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February 24, 2016

This Week on Sustainable Urban Development: A Round Up of Stories Worth Sharing

Each week, we round up news stories and articles on sustainable urban development that are worth sharing.   

How to revive a city

Watch eight Ted Talks on how to revive a city which range from how public spaces make cities work to reinventing the apartment building and developing urban gardens. " "Amanda Burden helped plan some of the city’s newest public spaces, drawing on her experience as, surprisingly, an animal behaviorist. She shares the unexpected challenges of planning parks people love — and why it's important."

Energy Landscapes: An Aerial View of Europe’s Carbon Footprint

A photographer captures the extent of European carbon footprint by flying over countries, such as Denmark, Germany, the Netherlands, Sweden, and documenting the landscape and built environment. "Over a series of months, MacLean documented historical design advantages that many European nations have inherited and now knowingly reinforce in their physical landscapes..."

Masdar's zero-carbon dream could become world’s first green ghost town

"Years from now passing travellers may marvel at the grandeur and the folly of the futuristic landscape on the edges of Abu Dhabi: the barely occupied office blocks, the deserted streets, the vast tracts of undeveloped land and – most of all – the abandoned dream of a zero-carbon city. Masdar City, when it was first conceived a decade ago, was intended to revolutionise thinking about cities and the built environment."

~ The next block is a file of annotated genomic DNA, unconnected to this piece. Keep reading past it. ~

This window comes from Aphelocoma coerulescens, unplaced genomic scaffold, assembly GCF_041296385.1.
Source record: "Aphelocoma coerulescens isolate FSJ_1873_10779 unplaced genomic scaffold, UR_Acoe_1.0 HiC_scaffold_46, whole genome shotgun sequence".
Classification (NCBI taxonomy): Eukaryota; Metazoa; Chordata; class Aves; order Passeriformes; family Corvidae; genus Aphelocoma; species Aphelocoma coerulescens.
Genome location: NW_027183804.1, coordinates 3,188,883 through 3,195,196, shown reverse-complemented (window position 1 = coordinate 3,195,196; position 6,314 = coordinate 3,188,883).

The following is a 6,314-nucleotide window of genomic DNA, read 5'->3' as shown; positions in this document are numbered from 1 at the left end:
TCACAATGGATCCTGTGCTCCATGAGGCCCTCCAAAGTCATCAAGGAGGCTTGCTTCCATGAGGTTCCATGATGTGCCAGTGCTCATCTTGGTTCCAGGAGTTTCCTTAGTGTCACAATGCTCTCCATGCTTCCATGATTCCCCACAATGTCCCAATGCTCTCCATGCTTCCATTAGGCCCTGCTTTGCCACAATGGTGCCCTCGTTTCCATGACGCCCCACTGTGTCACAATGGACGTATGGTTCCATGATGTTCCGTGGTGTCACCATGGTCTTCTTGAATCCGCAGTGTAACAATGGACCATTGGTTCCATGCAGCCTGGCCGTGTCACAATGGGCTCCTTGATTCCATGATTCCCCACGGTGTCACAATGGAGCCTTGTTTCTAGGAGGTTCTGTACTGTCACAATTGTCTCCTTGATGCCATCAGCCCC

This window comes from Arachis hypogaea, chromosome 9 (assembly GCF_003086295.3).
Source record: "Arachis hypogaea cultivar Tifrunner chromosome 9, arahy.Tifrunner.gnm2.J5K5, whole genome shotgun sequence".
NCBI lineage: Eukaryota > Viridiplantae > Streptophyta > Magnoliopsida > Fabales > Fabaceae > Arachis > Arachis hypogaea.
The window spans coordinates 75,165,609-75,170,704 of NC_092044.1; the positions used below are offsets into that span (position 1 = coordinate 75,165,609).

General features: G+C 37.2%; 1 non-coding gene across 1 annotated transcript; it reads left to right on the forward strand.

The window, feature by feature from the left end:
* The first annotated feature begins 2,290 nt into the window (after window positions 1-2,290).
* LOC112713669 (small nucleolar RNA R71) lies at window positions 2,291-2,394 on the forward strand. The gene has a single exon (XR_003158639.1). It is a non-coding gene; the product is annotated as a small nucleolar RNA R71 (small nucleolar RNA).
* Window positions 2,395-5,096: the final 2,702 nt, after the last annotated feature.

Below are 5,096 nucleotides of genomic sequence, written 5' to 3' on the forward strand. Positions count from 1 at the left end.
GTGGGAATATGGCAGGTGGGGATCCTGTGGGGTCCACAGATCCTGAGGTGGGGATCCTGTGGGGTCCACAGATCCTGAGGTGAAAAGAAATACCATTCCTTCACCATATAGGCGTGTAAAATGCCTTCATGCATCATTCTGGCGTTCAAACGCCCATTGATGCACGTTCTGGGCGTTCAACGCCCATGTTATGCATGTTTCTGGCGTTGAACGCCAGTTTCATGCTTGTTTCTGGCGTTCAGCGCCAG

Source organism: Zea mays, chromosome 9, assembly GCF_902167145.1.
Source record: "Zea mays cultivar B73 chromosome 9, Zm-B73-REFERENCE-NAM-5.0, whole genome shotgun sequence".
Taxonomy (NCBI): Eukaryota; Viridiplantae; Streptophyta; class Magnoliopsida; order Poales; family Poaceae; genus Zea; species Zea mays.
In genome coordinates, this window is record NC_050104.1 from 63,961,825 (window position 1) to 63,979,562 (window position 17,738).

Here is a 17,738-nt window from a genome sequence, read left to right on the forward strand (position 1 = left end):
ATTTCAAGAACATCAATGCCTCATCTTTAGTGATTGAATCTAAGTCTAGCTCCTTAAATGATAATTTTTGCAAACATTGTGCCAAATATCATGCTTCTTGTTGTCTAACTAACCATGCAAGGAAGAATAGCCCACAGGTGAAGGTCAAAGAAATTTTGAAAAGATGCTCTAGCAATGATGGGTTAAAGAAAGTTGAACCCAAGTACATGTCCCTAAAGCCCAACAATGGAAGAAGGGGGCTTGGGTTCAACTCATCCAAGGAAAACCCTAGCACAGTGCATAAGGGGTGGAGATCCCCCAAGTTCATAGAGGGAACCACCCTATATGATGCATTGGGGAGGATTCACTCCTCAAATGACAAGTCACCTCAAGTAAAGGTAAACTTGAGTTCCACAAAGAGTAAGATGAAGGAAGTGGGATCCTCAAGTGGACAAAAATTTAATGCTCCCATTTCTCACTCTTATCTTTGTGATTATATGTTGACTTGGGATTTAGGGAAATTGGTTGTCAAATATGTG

France Declares All New Rooftops Must Be Topped With Plants Or Solar Panels

"A new law recently passed in France mandates that all new buildings that are built in commercial zones in France must be partially covered in either plants or solar panels. Green roofs, as they are called, have an isolating effect which helps to reduce the amount of energy needed to heat a building during the winter or cool it in the summer."

A Universal Lesson in Breaking the Habit of Car Commuting

"Last fall, the World Wildlife Fund moved its U.K. headquarters from Godalming to Woking. One of the main reasons given for the move was the desire for a more sustainable work environment. To that end, the company encouraged employees to trade their car commute for the train; Woking had much better rail connection anyway, and for six months after the move WWF-UK paid the fare difference for workers whose rail costs rose or who switched from driving."

Rotterdam Exchange: Water Management and Multi Benefit Solutions

Last year, the Chief Resilience Officers (CROs) and resilience team members of different cities met in Rotterdam to share lessons learned and innovative approaches to water management. "The “Rotterdam Exchange: Water Management & Multi-Benefit Solutions Handbook” highlights the learnings from this three-day Exchange and features tactical solutions and tools from both participating 100RC member cities and 100RC Platform partners."